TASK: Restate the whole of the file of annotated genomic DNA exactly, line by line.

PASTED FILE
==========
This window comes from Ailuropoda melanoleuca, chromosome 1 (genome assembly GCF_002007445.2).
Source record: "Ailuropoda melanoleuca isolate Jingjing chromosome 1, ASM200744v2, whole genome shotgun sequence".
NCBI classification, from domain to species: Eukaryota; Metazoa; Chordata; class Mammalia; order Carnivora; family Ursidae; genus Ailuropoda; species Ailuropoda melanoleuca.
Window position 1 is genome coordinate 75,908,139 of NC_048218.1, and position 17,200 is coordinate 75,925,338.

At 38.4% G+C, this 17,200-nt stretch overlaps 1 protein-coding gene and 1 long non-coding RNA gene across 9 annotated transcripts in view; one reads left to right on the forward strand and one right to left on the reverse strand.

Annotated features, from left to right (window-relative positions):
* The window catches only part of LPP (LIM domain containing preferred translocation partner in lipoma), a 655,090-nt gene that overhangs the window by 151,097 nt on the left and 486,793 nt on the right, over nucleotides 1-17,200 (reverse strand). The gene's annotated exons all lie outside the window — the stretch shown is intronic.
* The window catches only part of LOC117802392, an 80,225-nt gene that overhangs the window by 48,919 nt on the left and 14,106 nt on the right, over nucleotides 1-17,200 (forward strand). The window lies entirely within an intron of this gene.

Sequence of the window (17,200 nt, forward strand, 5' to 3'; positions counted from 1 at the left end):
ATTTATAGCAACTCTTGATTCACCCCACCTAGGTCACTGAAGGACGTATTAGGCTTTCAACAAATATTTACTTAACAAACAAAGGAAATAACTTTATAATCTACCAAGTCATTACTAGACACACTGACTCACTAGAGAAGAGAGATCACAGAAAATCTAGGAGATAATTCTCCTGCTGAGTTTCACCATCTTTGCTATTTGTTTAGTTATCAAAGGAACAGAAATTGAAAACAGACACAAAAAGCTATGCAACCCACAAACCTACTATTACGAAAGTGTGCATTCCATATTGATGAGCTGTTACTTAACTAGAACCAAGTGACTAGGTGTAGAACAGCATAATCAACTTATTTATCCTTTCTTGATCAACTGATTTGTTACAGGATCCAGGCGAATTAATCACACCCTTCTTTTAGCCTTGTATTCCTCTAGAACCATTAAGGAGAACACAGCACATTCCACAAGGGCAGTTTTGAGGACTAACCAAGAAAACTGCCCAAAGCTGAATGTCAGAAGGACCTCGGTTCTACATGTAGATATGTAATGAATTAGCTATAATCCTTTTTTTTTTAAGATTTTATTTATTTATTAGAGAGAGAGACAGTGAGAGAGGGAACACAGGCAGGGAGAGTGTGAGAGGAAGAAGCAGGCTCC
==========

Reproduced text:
This window comes from Ailuropoda melanoleuca, chromosome 1 (genome assembly GCF_002007445.2).
Source record: "Ailuropoda melanoleuca isolate Jingjing chromosome 1, ASM200744v2, whole genome shotgun sequence".
NCBI classification, from domain to species: Eukaryota; Metazoa; Chordata; class Mammalia; order Carnivora; family Ursidae; genus Ailuropoda; species Ailuropoda melanoleuca.
Window position 1 is genome coordinate 75,908,139 of NC_048218.1, and position 17,200 is coordinate 75,925,338.

At 38.4% G+C, this 17,200-nt stretch overlaps 1 protein-coding gene and 1 long non-coding RNA gene across 9 annotated transcripts in view; one reads left to right on the forward strand and one right to left on the reverse strand.

Annotated features, from left to right (window-relative positions):
* The window catches only part of LPP (LIM domain containing preferred translocation partner in lipoma), a 655,090-nt gene that overhangs the window by 151,097 nt on the left and 486,793 nt on the right, over nucleotides 1-17,200 (reverse strand). The gene's annotated exons all lie outside the window — the stretch shown is intronic.
* The window catches only part of LOC117802392, an 80,225-nt gene that overhangs the window by 48,919 nt on the left and 14,106 nt on the right, over nucleotides 1-17,200 (forward strand). The window lies entirely within an intron of this gene.

Sequence of the window (17,200 nt, forward strand, 5' to 3'; positions counted from 1 at the left end):
ATTTATAGCAACTCTTGATTCACCCCACCTAGGTCACTGAAGGACGTATTAGGCTTTCAACAAATATTTACTTAACAAACAAAGGAAATAACTTTATAATCTACCAAGTCATTACTAGACACACTGACTCACTAGAGAAGAGAGATCACAGAAAATCTAGGAGATAATTCTCCTGCTGAGTTTCACCATCTTTGCTATTTGTTTAGTTATCAAAGGAACAGAAATTGAAAACAGACACAAAAAGCTATGCAACCCACAAACCTACTATTACGAAAGTGTGCATTCCATATTGATGAGCTGTTACTTAACTAGAACCAAGTGACTAGGTGTAGAACAGCATAATCAACTTATTTATCCTTTCTTGATCAACTGATTTGTTACAGGATCCAGGCGAATTAATCACACCCTTCTTTTAGCCTTGTATTCCTCTAGAACCATTAAGGAGAACACAGCACATTCCACAAGGGCAGTTTTGAGGACTAACCAAGAAAACTGCCCAAAGCTGAATGTCAGAAGGACCTCGGTTCTACATGTAGATATGTAATGAATTAGCTATAATCCTTTTTTTTTTAAGATTTTATTTATTTATTAGAGAGAGAGACAGTGAGAGAGGGAACACAGGCAGGGAGAGTGTGAGAGGAAGAAGCAGGCTCC